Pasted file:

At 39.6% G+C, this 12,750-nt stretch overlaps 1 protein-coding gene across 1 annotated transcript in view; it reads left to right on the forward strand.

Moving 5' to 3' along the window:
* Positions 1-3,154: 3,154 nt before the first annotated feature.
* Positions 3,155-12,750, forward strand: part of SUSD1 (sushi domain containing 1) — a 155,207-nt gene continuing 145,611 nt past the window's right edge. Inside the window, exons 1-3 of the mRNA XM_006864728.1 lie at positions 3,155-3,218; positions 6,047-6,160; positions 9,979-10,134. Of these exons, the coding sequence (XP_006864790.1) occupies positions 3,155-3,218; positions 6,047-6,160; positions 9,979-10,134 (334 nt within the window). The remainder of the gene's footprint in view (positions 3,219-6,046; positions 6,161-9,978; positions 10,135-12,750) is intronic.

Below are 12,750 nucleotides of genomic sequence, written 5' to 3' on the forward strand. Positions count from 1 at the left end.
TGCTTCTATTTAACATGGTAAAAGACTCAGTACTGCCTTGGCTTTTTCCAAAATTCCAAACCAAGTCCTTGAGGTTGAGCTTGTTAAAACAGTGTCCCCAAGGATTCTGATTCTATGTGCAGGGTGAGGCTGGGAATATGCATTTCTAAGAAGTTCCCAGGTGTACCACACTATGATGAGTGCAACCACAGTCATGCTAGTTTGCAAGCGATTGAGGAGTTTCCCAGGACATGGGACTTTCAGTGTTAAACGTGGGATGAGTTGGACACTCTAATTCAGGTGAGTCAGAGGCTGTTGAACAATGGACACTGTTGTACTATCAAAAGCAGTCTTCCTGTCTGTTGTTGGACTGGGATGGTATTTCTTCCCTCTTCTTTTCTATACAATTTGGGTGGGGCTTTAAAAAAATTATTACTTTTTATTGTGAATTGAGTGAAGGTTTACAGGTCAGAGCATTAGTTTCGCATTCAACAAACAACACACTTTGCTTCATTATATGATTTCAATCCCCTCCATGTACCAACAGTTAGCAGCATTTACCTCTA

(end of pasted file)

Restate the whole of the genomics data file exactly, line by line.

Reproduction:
At 39.6% G+C, this 12,750-nt stretch overlaps 1 protein-coding gene across 1 annotated transcript in view; it reads left to right on the forward strand.

Moving 5' to 3' along the window:
* Positions 1-3,154: 3,154 nt before the first annotated feature.
* Positions 3,155-12,750, forward strand: part of SUSD1 (sushi domain containing 1) — a 155,207-nt gene continuing 145,611 nt past the window's right edge. Inside the window, exons 1-3 of the mRNA XM_006864728.1 lie at positions 3,155-3,218; positions 6,047-6,160; positions 9,979-10,134. Of these exons, the coding sequence (XP_006864790.1) occupies positions 3,155-3,218; positions 6,047-6,160; positions 9,979-10,134 (334 nt within the window). The remainder of the gene's footprint in view (positions 3,219-6,046; positions 6,161-9,978; positions 10,135-12,750) is intronic.

Below are 12,750 nucleotides of genomic sequence, written 5' to 3' on the forward strand. Positions count from 1 at the left end.
TGCTTCTATTTAACATGGTAAAAGACTCAGTACTGCCTTGGCTTTTTCCAAAATTCCAAACCAAGTCCTTGAGGTTGAGCTTGTTAAAACAGTGTCCCCAAGGATTCTGATTCTATGTGCAGGGTGAGGCTGGGAATATGCATTTCTAAGAAGTTCCCAGGTGTACCACACTATGATGAGTGCAACCACAGTCATGCTAGTTTGCAAGCGATTGAGGAGTTTCCCAGGACATGGGACTTTCAGTGTTAAACGTGGGATGAGTTGGACACTCTAATTCAGGTGAGTCAGAGGCTGTTGAACAATGGACACTGTTGTACTATCAAAAGCAGTCTTCCTGTCTGTTGTTGGACTGGGATGGTATTTCTTCCCTCTTCTTTTCTATACAATTTGGGTGGGGCTTTAAAAAAATTATTACTTTTTATTGTGAATTGAGTGAAGGTTTACAGGTCAGAGCATTAGTTTCGCATTCAACAAACAACACACTTTGCTTCATTATATGATTTCAATCCCCTCCATGTACCAACAGTTAGCAGCATTTACCTCTA